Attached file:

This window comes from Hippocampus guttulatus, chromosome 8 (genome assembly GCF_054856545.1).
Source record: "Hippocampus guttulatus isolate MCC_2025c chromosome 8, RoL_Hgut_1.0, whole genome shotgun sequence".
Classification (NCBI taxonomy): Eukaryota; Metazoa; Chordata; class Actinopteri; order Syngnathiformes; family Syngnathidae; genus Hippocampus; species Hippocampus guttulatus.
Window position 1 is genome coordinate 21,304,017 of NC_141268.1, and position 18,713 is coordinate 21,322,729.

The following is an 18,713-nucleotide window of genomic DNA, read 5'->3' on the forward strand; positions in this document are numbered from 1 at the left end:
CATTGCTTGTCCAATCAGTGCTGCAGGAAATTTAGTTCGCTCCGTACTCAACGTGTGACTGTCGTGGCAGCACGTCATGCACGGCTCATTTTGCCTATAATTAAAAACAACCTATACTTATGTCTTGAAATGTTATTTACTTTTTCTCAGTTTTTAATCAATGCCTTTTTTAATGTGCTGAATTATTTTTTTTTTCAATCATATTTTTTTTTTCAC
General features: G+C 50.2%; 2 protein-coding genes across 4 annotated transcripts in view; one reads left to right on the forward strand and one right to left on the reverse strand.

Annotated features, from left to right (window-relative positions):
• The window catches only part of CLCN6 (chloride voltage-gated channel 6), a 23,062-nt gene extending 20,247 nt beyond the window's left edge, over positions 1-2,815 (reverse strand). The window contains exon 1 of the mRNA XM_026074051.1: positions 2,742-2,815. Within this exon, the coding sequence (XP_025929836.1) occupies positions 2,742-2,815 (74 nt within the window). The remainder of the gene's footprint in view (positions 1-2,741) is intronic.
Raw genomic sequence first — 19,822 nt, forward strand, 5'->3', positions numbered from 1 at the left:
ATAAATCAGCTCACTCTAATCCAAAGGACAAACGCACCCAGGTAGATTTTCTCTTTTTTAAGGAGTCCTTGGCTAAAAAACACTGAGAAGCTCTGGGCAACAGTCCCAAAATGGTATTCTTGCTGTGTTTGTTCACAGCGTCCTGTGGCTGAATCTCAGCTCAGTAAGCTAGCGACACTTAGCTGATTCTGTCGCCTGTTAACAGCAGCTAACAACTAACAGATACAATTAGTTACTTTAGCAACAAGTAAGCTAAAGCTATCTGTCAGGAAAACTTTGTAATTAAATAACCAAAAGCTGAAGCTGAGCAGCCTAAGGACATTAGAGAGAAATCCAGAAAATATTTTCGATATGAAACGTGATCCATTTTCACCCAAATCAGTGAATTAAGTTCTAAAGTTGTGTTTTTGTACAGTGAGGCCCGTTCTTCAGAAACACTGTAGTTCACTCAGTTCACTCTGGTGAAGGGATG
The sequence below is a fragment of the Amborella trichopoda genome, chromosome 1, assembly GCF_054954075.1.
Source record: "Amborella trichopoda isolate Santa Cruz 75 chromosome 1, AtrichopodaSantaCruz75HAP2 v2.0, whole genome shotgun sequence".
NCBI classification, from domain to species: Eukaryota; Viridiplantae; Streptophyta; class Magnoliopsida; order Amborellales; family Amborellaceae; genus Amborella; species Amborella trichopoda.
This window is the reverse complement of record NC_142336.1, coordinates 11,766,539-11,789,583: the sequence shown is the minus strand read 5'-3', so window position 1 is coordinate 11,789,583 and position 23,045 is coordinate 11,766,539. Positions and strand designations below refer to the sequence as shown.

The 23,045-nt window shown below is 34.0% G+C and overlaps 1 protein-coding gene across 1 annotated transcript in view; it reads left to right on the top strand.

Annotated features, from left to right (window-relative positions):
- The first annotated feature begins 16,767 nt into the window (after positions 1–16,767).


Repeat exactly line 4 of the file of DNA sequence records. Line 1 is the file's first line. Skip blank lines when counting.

Window position 1 is genome coordinate 21,304,017 of NC_141268.1, and position 18,713 is coordinate 21,322,729.